Tag Archive | "West Farms"

East Tremont Hosts Two Job Events

At least 125 people attended a government-sponsored job fair in East Tremont Friday, vying for jobs that range from training positions to executive-level roles in nonprofits and in businesses. Meanwhile, less than a mile away, Amazon was hosting its own recruiting event for jobs in its five facilities in the Bronx.

Despite the overlap, an organizer of the Amazon event said the timing of the events was not about “rivalry.”

“They have an event there, we’re having this event here,” said Daniel Agosto, Director of Workforce Programs at Phipps Neighborhoods, a non-profit that partnered with Amazon.

“Here” being Phipps’ new location in West Farms. “It’s definitely been a successful event, (with) a lot of people coming through,” Agosto said. 

More than one hundred people pre-registered for the Amazon job fair. The mega online retailer currently has five facilities in the Bronx and is opening a new delivery station on Barry Street in Hunts Point on September 28th. Recently, there’s been a wave of support across the country for unionization in large corporations, including Amazon. The Staten Island Amazon Warehouse, JFK8, voted to form the company’s first U.S. labor union last April. 

Though its employment rate has increased since the pandemic, the Bronx historically has the highest unemployment rate in New York City. Compared to the June 2022 unemployment rate of 4.8 percent of New York County, the rate of unemployment in the Bronx was nearly double at 8.4 percent (down from 14.4 percent in June 2021), according to the U.S. Bureau of Labour Statistics.  

Vocational Instruction Project (VIP) Community Services, a Bronx non-profit that offers health and community services, hosted the larger job fair. The event was sponsored by council and senate members, including Bronx Borough President Vanessa Gibson, who made a short appearance.  

Representatives from 32 non-profit organizations, businesses, educational institutions and governmental services attended the VIP job fair. “We got a wonderful, wonderful turnout,” said Carmen Rivera, Chief Vocational & Community Affairs Officer at VIP Community Services.

Lisette Rosa, Director of Field Recruiting at Preferred Home Care of New York, met with about 45 people at her stand. “We follow up with all of our candidates,” Rosa said, adding people mostly came to her looking for training. 

Ana Mateo, Recruitment Specialist at the Office of the Bronx County District Attorney, was looking for people to fill “anything from cleaning to executive positions.” She has attended the job fair for the past few years, highlighting that “it helps us connect with the community, showing them how everyone can get a chance at employment.” She talked with around twenty people at her stand.

“A lot of people see ‘district attorney’ and back off,” she said with a smile.

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Huge Bronx housing project clears hurdle, Crain’s NY Business

According to project developer Signature Urban Properties, a proposed $350 million mixed-use, affordable-housing development in the West Farms and Crotona Park East sections of the Bronx has made great progress.  Crain’s New York Business reports that by next year, ground is expected to be broken for the mix-used development targeted to create an estimated 412 jobs in the area.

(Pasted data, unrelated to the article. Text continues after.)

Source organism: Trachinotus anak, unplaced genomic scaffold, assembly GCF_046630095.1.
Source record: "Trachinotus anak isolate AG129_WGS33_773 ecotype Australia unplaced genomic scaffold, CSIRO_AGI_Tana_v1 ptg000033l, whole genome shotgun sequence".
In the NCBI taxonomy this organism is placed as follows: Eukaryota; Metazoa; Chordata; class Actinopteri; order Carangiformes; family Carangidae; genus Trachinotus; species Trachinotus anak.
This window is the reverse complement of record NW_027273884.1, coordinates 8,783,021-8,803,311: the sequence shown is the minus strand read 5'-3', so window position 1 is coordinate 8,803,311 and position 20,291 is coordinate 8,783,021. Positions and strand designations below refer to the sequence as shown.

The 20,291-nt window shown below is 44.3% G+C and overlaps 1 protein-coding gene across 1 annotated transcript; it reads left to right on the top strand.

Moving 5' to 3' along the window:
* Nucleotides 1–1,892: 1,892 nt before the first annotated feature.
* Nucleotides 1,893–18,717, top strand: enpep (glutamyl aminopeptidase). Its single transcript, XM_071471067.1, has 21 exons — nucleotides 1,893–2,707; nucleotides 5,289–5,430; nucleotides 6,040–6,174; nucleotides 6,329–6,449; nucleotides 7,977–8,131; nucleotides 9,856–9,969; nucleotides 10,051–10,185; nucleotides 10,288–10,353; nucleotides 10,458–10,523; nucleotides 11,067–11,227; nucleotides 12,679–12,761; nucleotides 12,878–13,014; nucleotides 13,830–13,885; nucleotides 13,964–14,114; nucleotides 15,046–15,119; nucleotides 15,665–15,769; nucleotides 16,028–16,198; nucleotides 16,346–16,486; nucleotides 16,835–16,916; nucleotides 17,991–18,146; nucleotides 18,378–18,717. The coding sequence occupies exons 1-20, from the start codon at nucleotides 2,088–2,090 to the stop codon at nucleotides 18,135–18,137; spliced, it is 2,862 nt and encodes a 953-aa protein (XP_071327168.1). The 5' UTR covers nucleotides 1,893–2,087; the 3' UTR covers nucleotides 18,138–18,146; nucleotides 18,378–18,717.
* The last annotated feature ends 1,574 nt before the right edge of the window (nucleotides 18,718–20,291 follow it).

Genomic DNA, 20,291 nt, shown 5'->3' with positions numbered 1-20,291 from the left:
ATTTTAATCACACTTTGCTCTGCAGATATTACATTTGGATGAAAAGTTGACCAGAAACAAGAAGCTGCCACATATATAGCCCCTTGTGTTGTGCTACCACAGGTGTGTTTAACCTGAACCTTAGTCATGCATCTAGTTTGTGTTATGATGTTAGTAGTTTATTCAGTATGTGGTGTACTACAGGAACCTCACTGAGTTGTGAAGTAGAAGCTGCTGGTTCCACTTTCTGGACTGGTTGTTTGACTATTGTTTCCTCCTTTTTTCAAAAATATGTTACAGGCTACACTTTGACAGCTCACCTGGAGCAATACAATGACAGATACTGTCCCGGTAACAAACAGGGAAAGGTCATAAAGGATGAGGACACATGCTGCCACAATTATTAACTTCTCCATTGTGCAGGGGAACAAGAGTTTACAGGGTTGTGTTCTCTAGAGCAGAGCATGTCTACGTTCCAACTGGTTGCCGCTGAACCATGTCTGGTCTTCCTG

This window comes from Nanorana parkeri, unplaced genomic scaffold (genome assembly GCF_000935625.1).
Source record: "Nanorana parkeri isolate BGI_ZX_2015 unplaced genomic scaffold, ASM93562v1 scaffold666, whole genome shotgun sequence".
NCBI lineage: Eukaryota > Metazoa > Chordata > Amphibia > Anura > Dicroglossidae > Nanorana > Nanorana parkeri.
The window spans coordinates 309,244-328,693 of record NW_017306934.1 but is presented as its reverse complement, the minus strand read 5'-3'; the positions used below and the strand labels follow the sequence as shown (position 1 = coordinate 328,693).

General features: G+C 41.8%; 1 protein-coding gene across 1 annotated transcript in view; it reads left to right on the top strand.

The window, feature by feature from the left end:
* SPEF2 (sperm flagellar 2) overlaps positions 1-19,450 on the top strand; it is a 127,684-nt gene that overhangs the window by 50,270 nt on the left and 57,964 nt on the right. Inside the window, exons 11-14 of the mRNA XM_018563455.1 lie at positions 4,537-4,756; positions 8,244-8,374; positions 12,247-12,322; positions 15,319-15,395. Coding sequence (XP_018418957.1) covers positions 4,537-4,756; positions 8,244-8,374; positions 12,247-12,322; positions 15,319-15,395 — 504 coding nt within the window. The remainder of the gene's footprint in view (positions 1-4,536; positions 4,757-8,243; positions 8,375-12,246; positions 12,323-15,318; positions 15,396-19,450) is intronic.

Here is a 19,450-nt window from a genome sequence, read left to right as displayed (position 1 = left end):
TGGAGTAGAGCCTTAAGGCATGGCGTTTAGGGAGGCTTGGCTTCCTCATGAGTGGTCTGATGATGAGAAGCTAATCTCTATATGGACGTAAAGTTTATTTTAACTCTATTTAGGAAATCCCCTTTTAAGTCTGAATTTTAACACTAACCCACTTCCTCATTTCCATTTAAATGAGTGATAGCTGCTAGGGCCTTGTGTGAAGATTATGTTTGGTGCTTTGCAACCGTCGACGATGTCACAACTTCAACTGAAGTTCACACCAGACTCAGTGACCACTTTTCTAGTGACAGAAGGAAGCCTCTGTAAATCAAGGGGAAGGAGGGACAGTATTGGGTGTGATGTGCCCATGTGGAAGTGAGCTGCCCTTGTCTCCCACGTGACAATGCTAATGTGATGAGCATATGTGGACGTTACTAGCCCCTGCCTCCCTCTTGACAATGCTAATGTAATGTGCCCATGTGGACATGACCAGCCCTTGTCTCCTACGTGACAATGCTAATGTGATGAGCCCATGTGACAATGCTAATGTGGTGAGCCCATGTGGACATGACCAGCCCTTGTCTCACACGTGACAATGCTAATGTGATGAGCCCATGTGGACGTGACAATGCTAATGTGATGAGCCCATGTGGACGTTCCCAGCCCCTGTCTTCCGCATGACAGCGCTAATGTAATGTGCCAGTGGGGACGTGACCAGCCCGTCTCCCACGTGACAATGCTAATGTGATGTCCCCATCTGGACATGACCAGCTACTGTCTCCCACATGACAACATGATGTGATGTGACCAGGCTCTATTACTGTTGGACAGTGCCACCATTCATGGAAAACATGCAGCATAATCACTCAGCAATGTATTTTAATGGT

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School cafeteria trades burgers for grass-fed beef

Audio slideshow by Nicola Kean and Yardena Schwartz. Text by Yardena Schwartz.

After graduating from culinary school at Manhattan’s Natural Gourmet Institute in July, Bronx-born-and-bred chef Kaci Strother wasted no time getting back to her roots.

At noon earlier this month, the 32-year-old Strother was busy preparing an enticing lunch for more than 1,000 Bronx residents. Hustling back and forth between the cutting board, the oven and the stove, she diced up fresh onions and tomatoes, and mixed a sizzling cauldron of garlic-infused grass-fed beef sauce to accompany a giant batch of whole grain pasta. Dressed in a white apron and lemon yellow turban, Strother was the only lunch lady in the school kitchen not wearing a hair net.

The Urban Assembly School for Wildlife Conservation, a public sixth through ninth grade school, is one of four in the Bronx and 19 in New York City where gourmet chefs have become fixtures in the cafeteria kitchen.

For Urban Assembly and P.S. 67, the elementary school that shares the building on Mohegan Avenue, this means a gourmet chef is cooking lunch every day in a school where 87 percent of students qualify for free lunch.

To meet that standard, a student’s family must receive public assistance or fall under Federal Income Guidelines. According to the advocacy group Citizen’s Committee for Children, 65 percent of families in District 12, where the school is located, earn less than $35,000 a year. In comparison, the citywide average for free lunch qualifiers is 70 percent in elementary schools and 72 in middle schools, according to the non-profit organization Inside Schools.

This “Cook for Kids” initiative, funded by the non-profit New York City organization Wellness in the Schools, is part of a national movement to bring healthier eating habits to children in lower economic areas, where there is less accessibility to healthy food. The short-term goal is to revamp the entire school lunch menu by banishing processed food, incorporating more fresh produce and cooking-from-scratch methods, and teaching healthy cooking classes to students and their parents. The long-term goal is to lower the chances that kids will become obese or develop diabetes, two major threats to the health of Bronx residents.